Monday, August 3, 2015

Review of "Brooks"

Hopefully many of you utilize your local public library like I do. Our library has an inter-library loan program with others in the region where a patron can request a book that is in the system but in the collection at another library.  I took advantage of that program when I saw this book was in our system but not at my local branch.  I am glad that I did so, because this was a terrific book on a legendary Orioles player.  Here is my review of "Brooks."

“Brooks: The Biography of Brooks Robinson” by Doug Wilson

Baseball, history, biography, Orioles

Publish date:
March 4, 2014

353 pages

5 of 5 stars (outstanding)

Brooks Robinson is one of those rare celebrities who understand that while he or she didn’t ask to be a role model, just by being a famous athlete there will be those who look up to you.  Robinson upheld that duty by avoiding scandal or controversy and also became one of the best fielding third basemen in the history of baseball.  Robinson’s story is documented in this terrific book by Doug Wilson.

Since there is no controversy or hot topic in which one can immediately associate the name Brooks Robinson, Wilson instead focuses on his baseball career and Robinson’s personal life when appropriate to the story.  When reading biographies, I believe it is important to make stories about the subject’s childhood and early adult life relevant to how that shaped the person when he or she became a celebrity. That is certainly the case in this book, as every story will help the reader understand either Robinson the baseball player or Robinson the person.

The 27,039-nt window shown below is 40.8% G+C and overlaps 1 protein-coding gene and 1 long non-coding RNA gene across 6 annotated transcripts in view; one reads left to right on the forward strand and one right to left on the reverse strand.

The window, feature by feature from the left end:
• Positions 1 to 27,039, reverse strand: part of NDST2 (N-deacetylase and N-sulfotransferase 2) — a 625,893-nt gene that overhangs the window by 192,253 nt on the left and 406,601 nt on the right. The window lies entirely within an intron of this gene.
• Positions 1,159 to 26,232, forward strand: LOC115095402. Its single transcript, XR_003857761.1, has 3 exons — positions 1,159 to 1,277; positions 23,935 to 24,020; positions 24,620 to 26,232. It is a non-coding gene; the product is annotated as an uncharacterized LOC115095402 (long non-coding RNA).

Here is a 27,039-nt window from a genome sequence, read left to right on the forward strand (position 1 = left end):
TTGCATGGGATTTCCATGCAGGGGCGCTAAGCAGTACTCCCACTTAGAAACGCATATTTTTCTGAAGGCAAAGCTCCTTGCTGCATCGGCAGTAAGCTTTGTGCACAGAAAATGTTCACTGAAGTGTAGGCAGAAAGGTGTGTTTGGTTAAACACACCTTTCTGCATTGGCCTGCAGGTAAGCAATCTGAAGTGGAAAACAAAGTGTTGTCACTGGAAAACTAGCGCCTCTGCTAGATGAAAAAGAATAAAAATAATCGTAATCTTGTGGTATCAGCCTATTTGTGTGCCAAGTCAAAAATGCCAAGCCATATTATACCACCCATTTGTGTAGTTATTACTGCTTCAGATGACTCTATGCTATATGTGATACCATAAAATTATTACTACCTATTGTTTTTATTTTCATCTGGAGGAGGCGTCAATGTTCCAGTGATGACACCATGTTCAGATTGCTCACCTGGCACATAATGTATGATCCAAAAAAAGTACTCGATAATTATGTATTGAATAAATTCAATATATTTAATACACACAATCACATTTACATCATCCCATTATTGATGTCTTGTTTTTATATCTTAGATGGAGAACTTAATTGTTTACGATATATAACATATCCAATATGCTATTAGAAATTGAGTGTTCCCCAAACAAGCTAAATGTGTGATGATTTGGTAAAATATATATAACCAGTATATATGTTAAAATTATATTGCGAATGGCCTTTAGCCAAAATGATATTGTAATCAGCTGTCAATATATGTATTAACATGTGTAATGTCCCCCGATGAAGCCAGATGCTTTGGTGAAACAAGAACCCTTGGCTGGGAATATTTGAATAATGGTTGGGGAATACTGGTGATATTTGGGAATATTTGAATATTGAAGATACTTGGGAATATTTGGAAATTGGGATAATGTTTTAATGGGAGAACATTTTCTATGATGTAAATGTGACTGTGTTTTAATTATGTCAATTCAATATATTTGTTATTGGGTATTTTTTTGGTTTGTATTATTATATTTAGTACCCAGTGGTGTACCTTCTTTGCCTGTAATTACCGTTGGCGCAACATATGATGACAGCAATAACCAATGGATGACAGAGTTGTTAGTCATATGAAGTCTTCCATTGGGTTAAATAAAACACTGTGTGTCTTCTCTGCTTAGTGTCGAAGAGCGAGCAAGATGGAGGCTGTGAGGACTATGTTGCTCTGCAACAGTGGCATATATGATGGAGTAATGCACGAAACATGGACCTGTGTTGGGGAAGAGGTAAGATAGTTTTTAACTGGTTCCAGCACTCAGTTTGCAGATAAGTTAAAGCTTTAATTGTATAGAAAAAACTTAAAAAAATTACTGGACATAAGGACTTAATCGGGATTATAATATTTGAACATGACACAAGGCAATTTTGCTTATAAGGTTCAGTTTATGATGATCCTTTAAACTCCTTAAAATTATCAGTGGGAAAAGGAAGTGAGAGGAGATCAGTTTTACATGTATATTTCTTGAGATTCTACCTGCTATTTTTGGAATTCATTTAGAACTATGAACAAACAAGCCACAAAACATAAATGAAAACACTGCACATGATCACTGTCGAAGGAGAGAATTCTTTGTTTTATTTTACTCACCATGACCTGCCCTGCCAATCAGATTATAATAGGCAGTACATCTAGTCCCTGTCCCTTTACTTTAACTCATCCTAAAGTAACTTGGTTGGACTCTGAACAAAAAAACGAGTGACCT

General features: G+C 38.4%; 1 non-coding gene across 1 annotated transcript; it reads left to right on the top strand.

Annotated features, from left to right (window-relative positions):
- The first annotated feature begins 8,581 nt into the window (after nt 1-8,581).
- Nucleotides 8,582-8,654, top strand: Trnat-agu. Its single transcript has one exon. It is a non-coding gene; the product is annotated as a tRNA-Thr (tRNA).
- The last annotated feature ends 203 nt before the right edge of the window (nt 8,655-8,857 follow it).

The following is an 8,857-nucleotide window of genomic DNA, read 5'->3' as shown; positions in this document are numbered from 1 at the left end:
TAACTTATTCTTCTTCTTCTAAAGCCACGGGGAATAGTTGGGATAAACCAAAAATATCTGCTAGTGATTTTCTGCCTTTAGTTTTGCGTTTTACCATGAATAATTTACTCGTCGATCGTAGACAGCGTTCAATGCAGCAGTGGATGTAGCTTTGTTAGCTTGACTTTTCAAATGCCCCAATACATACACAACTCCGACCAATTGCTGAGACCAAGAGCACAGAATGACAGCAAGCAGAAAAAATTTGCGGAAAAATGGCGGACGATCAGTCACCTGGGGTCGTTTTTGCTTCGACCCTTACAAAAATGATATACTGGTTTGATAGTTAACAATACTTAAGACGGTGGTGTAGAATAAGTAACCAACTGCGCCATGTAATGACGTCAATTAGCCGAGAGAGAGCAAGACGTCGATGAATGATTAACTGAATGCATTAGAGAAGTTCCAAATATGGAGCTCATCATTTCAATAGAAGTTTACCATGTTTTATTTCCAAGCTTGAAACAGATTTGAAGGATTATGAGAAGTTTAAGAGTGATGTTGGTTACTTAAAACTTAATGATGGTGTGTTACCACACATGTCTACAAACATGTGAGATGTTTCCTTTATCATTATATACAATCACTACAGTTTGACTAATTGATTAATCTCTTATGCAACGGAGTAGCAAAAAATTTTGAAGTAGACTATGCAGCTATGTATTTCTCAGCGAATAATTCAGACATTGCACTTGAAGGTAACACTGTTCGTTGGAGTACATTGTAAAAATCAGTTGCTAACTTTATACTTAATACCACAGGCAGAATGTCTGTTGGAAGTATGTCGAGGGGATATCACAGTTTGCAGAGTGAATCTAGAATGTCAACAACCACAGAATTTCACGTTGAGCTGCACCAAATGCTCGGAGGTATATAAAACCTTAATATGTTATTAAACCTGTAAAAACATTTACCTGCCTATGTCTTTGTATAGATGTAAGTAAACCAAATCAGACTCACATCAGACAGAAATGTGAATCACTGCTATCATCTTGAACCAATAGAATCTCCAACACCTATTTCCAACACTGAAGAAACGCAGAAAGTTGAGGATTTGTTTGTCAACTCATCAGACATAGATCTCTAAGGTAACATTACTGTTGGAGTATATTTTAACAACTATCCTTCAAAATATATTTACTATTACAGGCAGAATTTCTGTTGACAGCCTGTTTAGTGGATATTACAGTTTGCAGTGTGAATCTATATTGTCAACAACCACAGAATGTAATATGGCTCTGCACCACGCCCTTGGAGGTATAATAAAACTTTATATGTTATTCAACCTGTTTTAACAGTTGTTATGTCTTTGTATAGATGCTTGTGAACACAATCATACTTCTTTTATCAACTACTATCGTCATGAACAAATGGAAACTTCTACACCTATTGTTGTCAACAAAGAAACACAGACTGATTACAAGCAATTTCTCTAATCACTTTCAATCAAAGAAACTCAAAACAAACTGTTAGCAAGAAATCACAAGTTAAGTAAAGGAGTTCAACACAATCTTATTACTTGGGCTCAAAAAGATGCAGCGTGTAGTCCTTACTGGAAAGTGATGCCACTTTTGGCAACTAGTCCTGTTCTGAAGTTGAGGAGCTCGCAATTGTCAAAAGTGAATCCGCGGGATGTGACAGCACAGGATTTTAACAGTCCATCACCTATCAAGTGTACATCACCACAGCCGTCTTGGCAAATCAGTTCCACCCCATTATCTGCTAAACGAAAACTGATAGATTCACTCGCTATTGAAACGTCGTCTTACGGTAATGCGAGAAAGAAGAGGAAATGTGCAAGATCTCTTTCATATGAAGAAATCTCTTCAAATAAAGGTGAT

Brooks Robinson the player became a legend with his fielding at third base.  In 1970, he was the World Series MVP as the Orioles defeated the Cincinnati Reds.  He earned the award mostly because of his fielding, but he also contributed with the bat.  By the time the book reaches the 1970 World Series, the reader won’t be surprised by this because Robinson has already achieved all-star status with his play on the field.

Off the field, the book portrays a man who lives his life by treating all others with respect, avoids the baseball life of drinking and carousing and is a loyal family man, both to his parents and to his wife and children.  This helped Robinson become one of the most revered sports figures in Baltimore, alongside Johnny Unitas and later Cal Ripken Jr.

The book also reflects how Robinson lived, as it is written without much profanity or adult situations that would not be appropriate for young readers.  Reading this, it felt like I knew men like Brooks Robinson and I would be proud of my children to wish to be like him when they grew up.  I highly recommend this for readers who wish to read about someone who not only embraced his celebrity but also respected everyone who did not achieve that same status.  

Pace of the book:
While I was initially reading this in small parts because of other books as well, once I settled on reading just this book in one sitting, it was a very quick read – completed in just a little over three hours. 

Do I recommend? 
Any reader who likes baseball biographies will enjoy this book.  With the ease of reading, the in-depth research and the character of Brooks Robinson, this book should appeal to a wide range of readers.

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